From exchanging textbooks to sitting down for a latte, students regularly engage with the Williams Bookstore. Staff who work to keep the shop running smoothly include Melinda Diaz, an Idaho native who landed in Williamstown through what she calls a “series of accidents.”
Two years ago, during a cross-country road trip that went literally from coast to coast, she passed through Williamstown to visit her sister in Vermont.
A year later, she came in early one morning to the bookstore to purchase something new to read and met eventual coworker Anna Hefferman ’12. They joked about receiving advanced reading copies and soon enough, Hefferman had handed her a business card.
“It was serendipity,” Diaz said, laughing. “I was like, ‘Whoa, books before they come out, how do I get that job?’ And [Hefferman] said, ‘Oh we’re hiring.’”
In the year since Diaz has started at the store, she has become familiar with the ebb and flow of customers that pass through. She explained that business is heavily dependent upon the time of year and the activity both at the College and in Williamstown.
“It totally depends on the season. Lately, with everybody coming in to get their textbooks, it’s been all students all the time,” Diaz said. “Other parts of the year, it’s mostly just residents and people passing through, like tourists during the Williams Theatre Festival. They’re from New York and Boston and everywhere else. It definitely fluctuates.”
As the range of customers changes, so too does the selection of books offered at the bookstore. She outlined the process that takes a novel from the warehouse to the store shelf. Follett, the company that heads the bookstore, determines the selection of titles that are stocked on any given day. The books, usually new releases, are shipped to the store and depending on how they sell, may be pulled in six or so months to create room for the next flood of printed materials. As a smaller store with limited capacity, the selection of titles available for purchase is constantly updated.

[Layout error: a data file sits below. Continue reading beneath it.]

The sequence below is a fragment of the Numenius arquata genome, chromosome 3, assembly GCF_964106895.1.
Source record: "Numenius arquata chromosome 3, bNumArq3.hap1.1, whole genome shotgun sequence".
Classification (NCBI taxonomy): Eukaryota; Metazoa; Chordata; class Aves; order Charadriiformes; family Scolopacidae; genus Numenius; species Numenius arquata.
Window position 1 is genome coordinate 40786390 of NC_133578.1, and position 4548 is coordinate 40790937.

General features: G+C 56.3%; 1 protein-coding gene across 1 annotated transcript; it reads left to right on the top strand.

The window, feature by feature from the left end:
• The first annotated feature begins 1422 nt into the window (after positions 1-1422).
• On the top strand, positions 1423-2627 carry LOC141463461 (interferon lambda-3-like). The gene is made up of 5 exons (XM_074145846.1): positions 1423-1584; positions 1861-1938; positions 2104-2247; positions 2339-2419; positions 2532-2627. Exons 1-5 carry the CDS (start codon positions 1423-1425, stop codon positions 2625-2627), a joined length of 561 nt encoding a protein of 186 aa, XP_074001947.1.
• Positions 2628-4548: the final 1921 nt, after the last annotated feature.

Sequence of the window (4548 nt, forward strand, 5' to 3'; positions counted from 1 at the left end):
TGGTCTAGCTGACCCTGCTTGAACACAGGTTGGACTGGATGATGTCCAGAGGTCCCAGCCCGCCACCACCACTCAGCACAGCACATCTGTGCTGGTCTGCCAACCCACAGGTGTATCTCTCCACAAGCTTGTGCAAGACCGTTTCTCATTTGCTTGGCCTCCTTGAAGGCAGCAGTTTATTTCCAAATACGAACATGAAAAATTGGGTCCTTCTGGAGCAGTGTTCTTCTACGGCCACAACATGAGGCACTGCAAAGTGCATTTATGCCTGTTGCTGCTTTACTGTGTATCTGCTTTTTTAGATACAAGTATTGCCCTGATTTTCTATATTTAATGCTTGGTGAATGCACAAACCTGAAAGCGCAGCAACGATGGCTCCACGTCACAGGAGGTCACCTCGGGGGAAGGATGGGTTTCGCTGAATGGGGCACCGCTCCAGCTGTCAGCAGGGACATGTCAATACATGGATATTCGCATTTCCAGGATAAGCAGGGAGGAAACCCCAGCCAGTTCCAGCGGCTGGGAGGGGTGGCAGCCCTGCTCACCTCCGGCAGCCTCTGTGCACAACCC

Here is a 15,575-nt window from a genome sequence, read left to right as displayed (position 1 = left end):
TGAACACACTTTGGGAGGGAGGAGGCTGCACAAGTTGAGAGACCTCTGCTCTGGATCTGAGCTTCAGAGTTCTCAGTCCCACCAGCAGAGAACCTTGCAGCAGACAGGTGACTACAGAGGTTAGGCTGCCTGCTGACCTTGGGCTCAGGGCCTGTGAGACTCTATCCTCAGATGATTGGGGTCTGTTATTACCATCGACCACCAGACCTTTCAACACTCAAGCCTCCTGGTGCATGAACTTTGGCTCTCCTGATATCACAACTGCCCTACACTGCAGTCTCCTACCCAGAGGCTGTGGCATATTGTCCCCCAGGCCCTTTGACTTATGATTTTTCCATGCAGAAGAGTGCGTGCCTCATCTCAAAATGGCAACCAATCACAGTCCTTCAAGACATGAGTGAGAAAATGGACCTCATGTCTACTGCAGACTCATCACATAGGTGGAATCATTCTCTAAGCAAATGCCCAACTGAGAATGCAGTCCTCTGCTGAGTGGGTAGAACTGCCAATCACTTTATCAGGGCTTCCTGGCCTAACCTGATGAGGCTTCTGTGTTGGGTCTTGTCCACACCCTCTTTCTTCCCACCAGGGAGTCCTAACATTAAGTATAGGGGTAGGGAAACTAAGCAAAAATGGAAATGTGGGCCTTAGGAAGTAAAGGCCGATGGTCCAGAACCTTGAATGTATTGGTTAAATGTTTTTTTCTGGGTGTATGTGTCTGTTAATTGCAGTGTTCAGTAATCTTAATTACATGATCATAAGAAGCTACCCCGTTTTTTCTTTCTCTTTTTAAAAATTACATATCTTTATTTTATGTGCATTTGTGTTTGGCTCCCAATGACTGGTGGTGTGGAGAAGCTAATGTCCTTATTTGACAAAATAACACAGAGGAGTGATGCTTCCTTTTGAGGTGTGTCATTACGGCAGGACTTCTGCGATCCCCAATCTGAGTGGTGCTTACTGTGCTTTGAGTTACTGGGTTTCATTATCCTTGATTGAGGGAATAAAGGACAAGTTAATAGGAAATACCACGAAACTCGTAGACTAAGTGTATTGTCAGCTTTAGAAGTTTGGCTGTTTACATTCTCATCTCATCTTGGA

“It’s harder to keep classics around because there’s not that much space,” Diaz said. “Anything too old we have to pull and send back to the warehouse.”
As an avid reader herself, Diaz finds herself excited by the arrivals of new book shipments. Beyond that, she enjoys the quieter environment and grounded atmosphere that the store provides. Having worked in the whirlwind industries of retail and restaurants five years prior, Diaz often reflects on how different this new job experience is for her.
“I really like how quiet it is,” she said. “It does get busy, but you’re just working with books and people. There’s not this crazy stress to it like I’m used to.”
For the customer interactions, she finds that they are generally positive in comparison to those in her previous occupations.
From working in point-of-sales to plugging away with data entry, Diaz said she has been constantly learning since coming to the store.
“I learn new things all the time,” she said. “You wouldn’t think that there are all these back-end things you have to learn about text receiving and merchandising… You think you just put the books out, but there’s such a system we have to go through.”
Beyond books, Diaz is an independent silversmith whose jewelry and metallic creations can be found on Etsy or at lucksmithmetals.com. She has been metalworking for years now, creating a wide mix of jewelry pieces ranging from delicate silver rings to more intricately wrought constellation-based necklaces.
Though working two jobs at once has proved challenging in the past, she finds immense satisfaction in working with her hands and the tangibility of visible results. This remains true with her work in jewelry making and the bookstore.
“There are always things to do. I just think it’s really productive. It’s fulfilling,” she said.